The CEMS Global Alliance is a purpose led organization, powered by our beliefs that great leadership starts with self-leadership and societal progress requires continual exploration. In this series of interviews, we take a look at CEMS students and alumni that are contributing to make this world a more open, sustainable and inclusive world.
Humans of CEMS: Every skill can be learned but attitude cannot
Today, in our Humans of CEMS series, we are happy to introduce you to Alexander Lundberg, founder and CEO of Careloop - A startup that aims to solve Germany’s nursing shortage by allowing foreign nurses to create profiles so that German employers can make specific job offers to them. His company already conducted several CEMS business projects and he is actively involved in the CEMS Entrepreneurs as well! In this interview, Alexander explains how his CEMS network helped him grow his startup and shares insightful lessons he learned from starting his own business.
1. How did you come up with the idea behind your startup?
My co-founder Matti and I repeatedly dealt with the issue of the shortage of skilled nursing staff during our professional career in the context of commercial due diligence and M&A deals in the healthcare sector and exchanged professional views on the issues. We also talked about how other industries, e.g. developers solve this challenge and what the healthcare sector could do differently. Then we also faced these same challenges on a personal level: my grandmother needed care and I experienced for myself how difficult it is to find care treatment. Matti also had the same issue within his family that same year - so it was clear to us: something has to change here!
We started experimenting with different ideas in the market and chose to look deeper into how the staffing shortage could be solved. We quickly became aware of Honeypot.io, Talent.io and also Hired.com and thought about how to set up a similar model in the care market. Many revisions later, we launched our platform (https://careloop.io) in May 2020. As a next step we are currently developing an online academy (http://careloop.academy) for nurses, which helps the nurses to adapt to the German health system and integrate themselves quicker into the new job.
2. What skills or experiences from your time with CEMS are helping you today while growing your company?
First of all, the network I developed during my CEMS education helps me constantly. Be it for fundraising, recruiting, business opportunities or knowledge exchange. After all, our current lead investor is a CEMS alumni introduced to me by another CEMS alumni I spent time with while attending the CEMS program at the University of Sydney. Furthermore, many current or former Careloop team members are CEMSies.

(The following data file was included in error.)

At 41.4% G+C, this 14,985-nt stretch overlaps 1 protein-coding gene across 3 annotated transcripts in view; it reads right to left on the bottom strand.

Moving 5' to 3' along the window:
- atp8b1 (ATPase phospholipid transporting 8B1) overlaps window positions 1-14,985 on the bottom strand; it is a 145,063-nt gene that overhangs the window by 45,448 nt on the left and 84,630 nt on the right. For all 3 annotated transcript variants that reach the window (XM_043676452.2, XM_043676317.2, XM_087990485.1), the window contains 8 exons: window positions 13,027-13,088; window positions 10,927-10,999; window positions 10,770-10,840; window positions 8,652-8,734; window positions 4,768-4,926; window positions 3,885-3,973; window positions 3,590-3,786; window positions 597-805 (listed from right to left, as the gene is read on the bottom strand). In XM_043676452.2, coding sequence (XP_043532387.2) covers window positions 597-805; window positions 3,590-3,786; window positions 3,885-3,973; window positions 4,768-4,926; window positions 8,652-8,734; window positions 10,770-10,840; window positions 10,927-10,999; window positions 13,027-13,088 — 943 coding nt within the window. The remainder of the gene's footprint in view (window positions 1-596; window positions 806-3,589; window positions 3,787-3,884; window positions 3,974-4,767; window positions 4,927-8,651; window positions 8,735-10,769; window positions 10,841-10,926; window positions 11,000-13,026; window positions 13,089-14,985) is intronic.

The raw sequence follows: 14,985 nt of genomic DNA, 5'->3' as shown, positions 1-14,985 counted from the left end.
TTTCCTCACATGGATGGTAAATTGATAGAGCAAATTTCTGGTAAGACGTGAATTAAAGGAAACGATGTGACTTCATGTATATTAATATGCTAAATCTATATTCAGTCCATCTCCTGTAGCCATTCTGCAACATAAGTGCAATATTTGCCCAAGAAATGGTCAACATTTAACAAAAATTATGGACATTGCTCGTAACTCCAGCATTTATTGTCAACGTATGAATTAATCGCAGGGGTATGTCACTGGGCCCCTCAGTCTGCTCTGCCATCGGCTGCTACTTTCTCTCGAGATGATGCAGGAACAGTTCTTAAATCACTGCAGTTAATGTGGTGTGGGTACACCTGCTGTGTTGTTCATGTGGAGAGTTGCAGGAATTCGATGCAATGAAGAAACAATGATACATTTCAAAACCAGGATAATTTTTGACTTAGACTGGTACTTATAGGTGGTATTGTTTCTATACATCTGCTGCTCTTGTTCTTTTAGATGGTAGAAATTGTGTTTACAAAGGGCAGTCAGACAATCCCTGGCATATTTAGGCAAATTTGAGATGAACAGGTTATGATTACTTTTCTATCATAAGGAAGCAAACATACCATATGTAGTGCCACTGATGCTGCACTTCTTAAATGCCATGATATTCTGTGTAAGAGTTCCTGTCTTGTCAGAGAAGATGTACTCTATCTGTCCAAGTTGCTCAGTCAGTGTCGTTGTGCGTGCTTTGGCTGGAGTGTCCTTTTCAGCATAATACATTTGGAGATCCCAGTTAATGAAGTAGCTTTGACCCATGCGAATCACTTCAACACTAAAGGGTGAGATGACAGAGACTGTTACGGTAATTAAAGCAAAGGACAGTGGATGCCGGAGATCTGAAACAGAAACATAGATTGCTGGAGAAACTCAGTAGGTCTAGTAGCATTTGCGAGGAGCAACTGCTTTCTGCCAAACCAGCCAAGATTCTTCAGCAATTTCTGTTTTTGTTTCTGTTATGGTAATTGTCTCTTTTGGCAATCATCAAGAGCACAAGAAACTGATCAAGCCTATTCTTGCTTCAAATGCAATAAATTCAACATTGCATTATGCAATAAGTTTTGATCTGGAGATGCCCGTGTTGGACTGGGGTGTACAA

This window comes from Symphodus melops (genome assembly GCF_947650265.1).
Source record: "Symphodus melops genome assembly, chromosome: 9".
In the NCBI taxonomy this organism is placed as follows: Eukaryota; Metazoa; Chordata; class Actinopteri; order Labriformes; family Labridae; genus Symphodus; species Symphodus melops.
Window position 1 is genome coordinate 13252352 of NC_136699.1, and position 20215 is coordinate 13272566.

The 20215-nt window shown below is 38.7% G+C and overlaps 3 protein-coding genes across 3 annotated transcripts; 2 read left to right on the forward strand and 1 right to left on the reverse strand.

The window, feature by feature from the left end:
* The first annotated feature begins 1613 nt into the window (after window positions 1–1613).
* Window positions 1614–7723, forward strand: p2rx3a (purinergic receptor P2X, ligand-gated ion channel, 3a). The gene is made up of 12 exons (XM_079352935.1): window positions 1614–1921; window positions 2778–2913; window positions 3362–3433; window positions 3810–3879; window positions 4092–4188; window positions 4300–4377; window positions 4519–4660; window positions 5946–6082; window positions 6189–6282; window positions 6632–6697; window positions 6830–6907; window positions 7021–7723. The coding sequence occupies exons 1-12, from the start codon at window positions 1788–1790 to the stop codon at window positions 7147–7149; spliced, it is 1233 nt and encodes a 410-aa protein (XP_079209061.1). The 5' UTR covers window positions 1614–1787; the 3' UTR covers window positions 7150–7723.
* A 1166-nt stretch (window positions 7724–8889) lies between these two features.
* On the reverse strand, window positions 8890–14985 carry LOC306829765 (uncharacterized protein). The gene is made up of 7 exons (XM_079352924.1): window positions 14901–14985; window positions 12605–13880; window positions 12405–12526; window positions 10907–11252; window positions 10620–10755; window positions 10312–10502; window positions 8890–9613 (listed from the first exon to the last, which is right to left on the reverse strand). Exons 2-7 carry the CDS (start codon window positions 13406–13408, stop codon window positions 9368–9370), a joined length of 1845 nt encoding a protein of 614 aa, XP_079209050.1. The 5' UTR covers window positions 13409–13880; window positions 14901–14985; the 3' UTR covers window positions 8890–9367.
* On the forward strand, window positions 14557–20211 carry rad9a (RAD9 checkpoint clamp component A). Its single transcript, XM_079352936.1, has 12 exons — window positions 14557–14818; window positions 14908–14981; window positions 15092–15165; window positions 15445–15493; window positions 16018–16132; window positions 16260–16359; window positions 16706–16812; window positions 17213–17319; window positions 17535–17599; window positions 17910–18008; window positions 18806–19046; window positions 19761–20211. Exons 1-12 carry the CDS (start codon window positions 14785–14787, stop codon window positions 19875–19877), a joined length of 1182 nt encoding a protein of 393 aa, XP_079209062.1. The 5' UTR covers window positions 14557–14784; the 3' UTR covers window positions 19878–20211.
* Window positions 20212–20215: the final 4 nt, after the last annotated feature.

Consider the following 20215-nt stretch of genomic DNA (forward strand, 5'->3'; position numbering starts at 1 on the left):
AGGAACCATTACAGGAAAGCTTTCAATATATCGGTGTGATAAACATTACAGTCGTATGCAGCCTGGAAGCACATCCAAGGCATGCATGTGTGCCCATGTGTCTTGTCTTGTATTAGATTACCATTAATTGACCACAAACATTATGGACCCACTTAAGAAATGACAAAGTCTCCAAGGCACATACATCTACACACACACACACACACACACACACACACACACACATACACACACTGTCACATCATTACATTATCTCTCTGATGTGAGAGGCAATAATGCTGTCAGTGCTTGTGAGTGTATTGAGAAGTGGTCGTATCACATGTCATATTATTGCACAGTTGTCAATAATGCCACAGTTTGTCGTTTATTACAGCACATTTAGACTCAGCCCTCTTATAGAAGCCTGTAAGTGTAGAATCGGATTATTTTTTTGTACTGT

In addition, the social skills and experiences I gained in different countries engaging with students from multiple cultures helps me a lot to build the international profile that Careloop is representing. Soft skills like communication, leadership, pragmatism and culture awareness help on a daily basis to successfully interact with my team and external partners.
3. You remained closely connected to CEMS after your graduation by conducting business projects and being part of the CEMS Entrepreneurs. Why would you recommend this to other alumni?
It is crucial to stay active in relevant communities and networks. What I really like about CEMS Entrepreneurs, and networking between entrepreneurs in general, is the mindset of helping each other without asking anything in return. It always pays off to contribute as much as you can in these networks.
The CEMS business projects that we are doing with Careloop are a crucial part of our strategic development. The research and material generated by CEMS students during the projects serve as a foundation for executing and developing new products. I also remember how inspiring it was for me working on real life problems with real companies back when I was a CEMS student.
4. What are the key learning lessons you took away from starting your own business?
I would like to highlight three key learnings for me personally:
- First, it sounds very appealing to be your own boss and it is rewarding, but at the same time it is the hardest task I have ever performed in my professional life. I don’t want to miss it, but it requires a lot of dedication, commitment and strong will.
- Second, founding my own business and experiencing the journey from foundation to market entry taught me that every skill can be learned and trained but attitude cannot. Especially, since you have to do everything on your own as a founder you need a certain attitude and willingness to constantly learn and adapt. The best thing is to surround yourself with like-minded people within your team.
- Third, there are many distractions and a lot of different advice. There seems to be endless roads to take in the beginning which makes it difficult to stay on your own track. Progress can be hard to achieve at some points and you will face many obstacles as well as failures. I learned that by constantly prioritizing the product and the actual progress of your company is how you manage to stay focused.
5. Do you have any recommendations for CEMSies who are thinking about setting up their own company?
There are many recommendations that I have. However, I would like to focus on what I believe to be the most crucial piece of advice: Talk to other founders. Look for friends, former colleagues or just people in your network that founded a business and reach out with your questions. From my own experience, I know that you will have a lot of questions. At the same time, they will ask questions that constantly make you critically question your business and thus improve it.